Oh! I have been delinquent in posting. And I do apologize. There are no excuses except for the end-of-the-school-year train that is increasingly picking up speed. Sports Day, Fun Day, Mother's Day - every day is a party! I might as well just keep my camera in my purse and stick around every day to see what photo album-worthy event is up next. So I have no excuse and every excuse that a mother understands.

This week has been Science Week at school.

Darcy's class has been studying the nose. Today's science tip: "Mom, don't clean that mucus off Lucas' nose! Don't you know that mucus warms the air and protects his sinus cavity??" (Ummm, isn't that only when it's safely stored on the INSIDE and not crusting up the OUTSIDE?)

Lucas' kindgergarten class has been learning about the skin, which, as you can imagine in a class of 5 and 6-year-olds, has led them to discuss where babies come from and poop. Obviously. Though, to their credit, their teacher reports that these have not been the typical giggle-inducing discussions you would imagine among that crowd. On the contrary, quite the opposite. They were a serious group of little scientists.

Lucas has sidestepped the intricacies of the whole baby thing and the only thing that concerns him is that he can't remember when he was a baby. I tried explaining that no one can; I can't remember what it was like when I was a baby. His response is "Yea, but your life is mostly finished. No one can remember back that far."

So, as I gingerly tap the keys with my ancient shriveled talons, I will do my best to blog again soon.

Saturday, March 29, 2008

Answer: stomach flu and rain
Question: what are the two worst things to bring along on your vacation

Our week-long meandering car trip down to the idyllic and as yet uncrowded southern coast of Turkey was, let's just say, not our best ever. Darcy managed to get sick in the car and in the middle of the night so both the car and the hotel room were quite fragrant. Poor thing. The only sunny day we had she spent with fever and in various stages of sleep. Knock wood, no one else managed to pick up the bug. She has recovered nicely as well.

To Lucas, it was the best holiday ever because the small B&B we stayed came complete with a 6-year-old boy to play with, free of charge! The only drag was that Bora had to go to school each day and wasn't available to play 24/7. I took the two boys to the nearby beach one afternoon. The sun was shining, we were in a small cove, steep hills on either side and across the water. I was sitting on a rock, enjoying the warm sun on my face as I could hear the gentle tinkling of bells on the sheep nearby. And then this...

Do you know Watch!! And I'm Optimus Prime...ime...ime!

My quiet reflection was ground to a halt by the echoing shouts of two little sets of ribs and shoulder blades, one topped by stick-straight blond hair, the other by a mound of brown curls. Two little bodies racing through the still-chilly water, oblivious to the cold. The milky white one and the toasty brown Meditteranean one. Gorgeous. They couldn't have had a better time. Together they fought the dark forces of evil in the courtyard of the B&B, each getting stuck in the tree and after crying and examining their war wounds, climbing right back up again.

Unfortunately, their powers were not quite strong enough as the dark forces of weather conspired against us and the rain appeared. Being the off-season, there wasn't much to do if you weren't out and playing in the water, on a boat, or hiking around. After much debate, we decided to cut our losses and head back to the big city. We still had a few days left at home to chill out and just relax.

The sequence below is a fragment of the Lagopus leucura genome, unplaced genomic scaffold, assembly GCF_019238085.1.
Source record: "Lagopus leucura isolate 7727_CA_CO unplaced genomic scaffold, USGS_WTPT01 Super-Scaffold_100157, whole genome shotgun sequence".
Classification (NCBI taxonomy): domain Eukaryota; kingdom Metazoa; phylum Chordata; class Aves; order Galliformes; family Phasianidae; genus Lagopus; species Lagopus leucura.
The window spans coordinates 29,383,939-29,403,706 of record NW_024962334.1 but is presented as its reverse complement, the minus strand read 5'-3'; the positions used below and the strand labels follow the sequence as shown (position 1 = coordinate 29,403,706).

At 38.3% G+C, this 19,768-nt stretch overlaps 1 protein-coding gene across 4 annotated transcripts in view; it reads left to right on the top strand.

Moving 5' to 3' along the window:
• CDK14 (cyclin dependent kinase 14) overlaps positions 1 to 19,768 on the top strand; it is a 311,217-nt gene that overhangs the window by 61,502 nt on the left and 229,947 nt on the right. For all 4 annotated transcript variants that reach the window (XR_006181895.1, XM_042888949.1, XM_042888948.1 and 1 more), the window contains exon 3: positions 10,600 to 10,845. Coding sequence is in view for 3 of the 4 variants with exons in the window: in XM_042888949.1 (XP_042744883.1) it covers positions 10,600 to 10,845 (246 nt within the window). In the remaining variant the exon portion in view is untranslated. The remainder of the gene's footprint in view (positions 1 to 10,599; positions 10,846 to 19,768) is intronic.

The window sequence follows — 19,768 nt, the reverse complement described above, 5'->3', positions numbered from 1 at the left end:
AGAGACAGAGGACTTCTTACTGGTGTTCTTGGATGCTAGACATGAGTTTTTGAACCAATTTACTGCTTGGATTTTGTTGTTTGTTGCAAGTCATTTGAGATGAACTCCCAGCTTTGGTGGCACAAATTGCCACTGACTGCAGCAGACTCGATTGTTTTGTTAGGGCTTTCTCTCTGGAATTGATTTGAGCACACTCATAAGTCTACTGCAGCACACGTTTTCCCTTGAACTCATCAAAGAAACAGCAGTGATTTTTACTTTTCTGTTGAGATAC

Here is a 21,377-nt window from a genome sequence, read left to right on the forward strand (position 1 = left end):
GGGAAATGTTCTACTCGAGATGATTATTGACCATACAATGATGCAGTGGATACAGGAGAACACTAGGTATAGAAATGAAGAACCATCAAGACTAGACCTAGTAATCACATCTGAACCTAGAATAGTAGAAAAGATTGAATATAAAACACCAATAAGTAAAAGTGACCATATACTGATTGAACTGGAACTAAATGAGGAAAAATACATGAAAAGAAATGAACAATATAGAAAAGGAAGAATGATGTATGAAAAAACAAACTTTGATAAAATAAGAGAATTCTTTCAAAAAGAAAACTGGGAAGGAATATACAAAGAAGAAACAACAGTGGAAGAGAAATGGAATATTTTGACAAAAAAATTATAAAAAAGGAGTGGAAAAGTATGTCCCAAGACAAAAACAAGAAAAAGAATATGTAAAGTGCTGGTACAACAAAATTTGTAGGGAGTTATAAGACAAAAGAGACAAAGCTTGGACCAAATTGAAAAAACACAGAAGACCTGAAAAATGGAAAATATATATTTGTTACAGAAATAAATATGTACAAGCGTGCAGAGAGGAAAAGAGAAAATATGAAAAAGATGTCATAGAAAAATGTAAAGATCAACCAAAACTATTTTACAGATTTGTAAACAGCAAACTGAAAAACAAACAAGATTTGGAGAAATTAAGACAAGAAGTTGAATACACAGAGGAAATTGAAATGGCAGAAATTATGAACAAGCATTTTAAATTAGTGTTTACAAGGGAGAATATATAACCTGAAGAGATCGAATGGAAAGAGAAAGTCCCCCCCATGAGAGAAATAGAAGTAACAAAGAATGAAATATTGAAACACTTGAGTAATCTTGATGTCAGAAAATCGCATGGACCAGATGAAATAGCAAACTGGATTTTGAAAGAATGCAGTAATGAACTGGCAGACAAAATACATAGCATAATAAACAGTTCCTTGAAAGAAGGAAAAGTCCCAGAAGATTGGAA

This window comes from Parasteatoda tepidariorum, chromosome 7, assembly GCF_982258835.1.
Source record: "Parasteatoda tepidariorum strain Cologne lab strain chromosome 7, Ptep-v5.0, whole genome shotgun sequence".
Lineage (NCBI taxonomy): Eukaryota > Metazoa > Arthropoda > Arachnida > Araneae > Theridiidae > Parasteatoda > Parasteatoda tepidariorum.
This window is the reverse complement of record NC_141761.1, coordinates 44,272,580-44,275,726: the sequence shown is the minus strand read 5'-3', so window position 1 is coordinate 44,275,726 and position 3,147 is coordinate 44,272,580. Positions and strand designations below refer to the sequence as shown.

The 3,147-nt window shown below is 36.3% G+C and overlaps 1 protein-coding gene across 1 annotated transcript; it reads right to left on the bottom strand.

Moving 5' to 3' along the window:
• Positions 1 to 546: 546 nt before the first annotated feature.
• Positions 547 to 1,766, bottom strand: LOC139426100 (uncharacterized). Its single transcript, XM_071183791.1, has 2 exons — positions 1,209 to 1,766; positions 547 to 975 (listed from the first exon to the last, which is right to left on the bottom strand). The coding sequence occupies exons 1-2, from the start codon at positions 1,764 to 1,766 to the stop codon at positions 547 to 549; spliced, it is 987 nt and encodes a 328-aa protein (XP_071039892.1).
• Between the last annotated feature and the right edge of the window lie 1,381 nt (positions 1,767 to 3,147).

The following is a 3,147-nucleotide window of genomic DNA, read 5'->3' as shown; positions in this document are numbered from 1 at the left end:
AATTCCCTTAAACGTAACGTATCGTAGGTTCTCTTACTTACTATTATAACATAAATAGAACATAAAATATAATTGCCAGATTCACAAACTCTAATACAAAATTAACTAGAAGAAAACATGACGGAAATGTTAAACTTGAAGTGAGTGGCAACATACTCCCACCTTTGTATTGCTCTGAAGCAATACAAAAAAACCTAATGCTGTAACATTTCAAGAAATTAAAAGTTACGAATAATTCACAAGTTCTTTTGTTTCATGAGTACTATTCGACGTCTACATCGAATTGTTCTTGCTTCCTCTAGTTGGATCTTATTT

Back to school and work on Monday. The itch to do some serious spring cleaning has struck and I am driving everyone nuts by furiously emptying closets and creating piles of stuff everywhere to go through. I am making progress and will soon have closet closure!

If you ever find yourself in southern Turkey, about 40 minutes south of Marmaris, we can highly recommend Jenny's House in Selimye ( Jenny and her husband Mehmit, their son Bora, along with their family, run a beautiful little B&B with spotless, comfortable rooms, amazing breakfast and a great little village to explore. She also offers dinner if interested, and the food is delicious and a real bargain. We hope to go back again soon!

Friday, March 07, 2008


I have these moments, very infrequently, where I will be in the middle of what is most likely a very normal situation and suddenly have a momentary glimpse of what I’m doing and where I am and think, How did THIS happen? Not exactly an out-of-body experience, though that would be interesting. It’s more of a combination of wonder and usually appreciation, though occasionally mixed with annoyance, depending on the circumstances.

I have one about a week or so ago, when i went out early in the morning to grab a loaf of bread from our local newsstand because I had forgotten my list at the grocery store the day before. It’s was early, about 7 a.m. and quiet. Quiet except for the swishing sound of young men washing cars. Out where we live, in our compound and the neighborhood nearby, some of our neighbors employ men whose job it is to take care of “stuff.” And one job they have is to wash the cars on a daily basis. Not a simple bucket and sponge scenario, but a hose attached to a broom and loads of soap and water. Every day. Can you imagine how much water they are using? Not only is it environmentally criminal, but with the cost of house and garden water rising constantly, it must be obscenely expensive. Let’s just say I don’t see them using “grey” water or a tank of rainwater they’ve collected. Different strokes for different folks.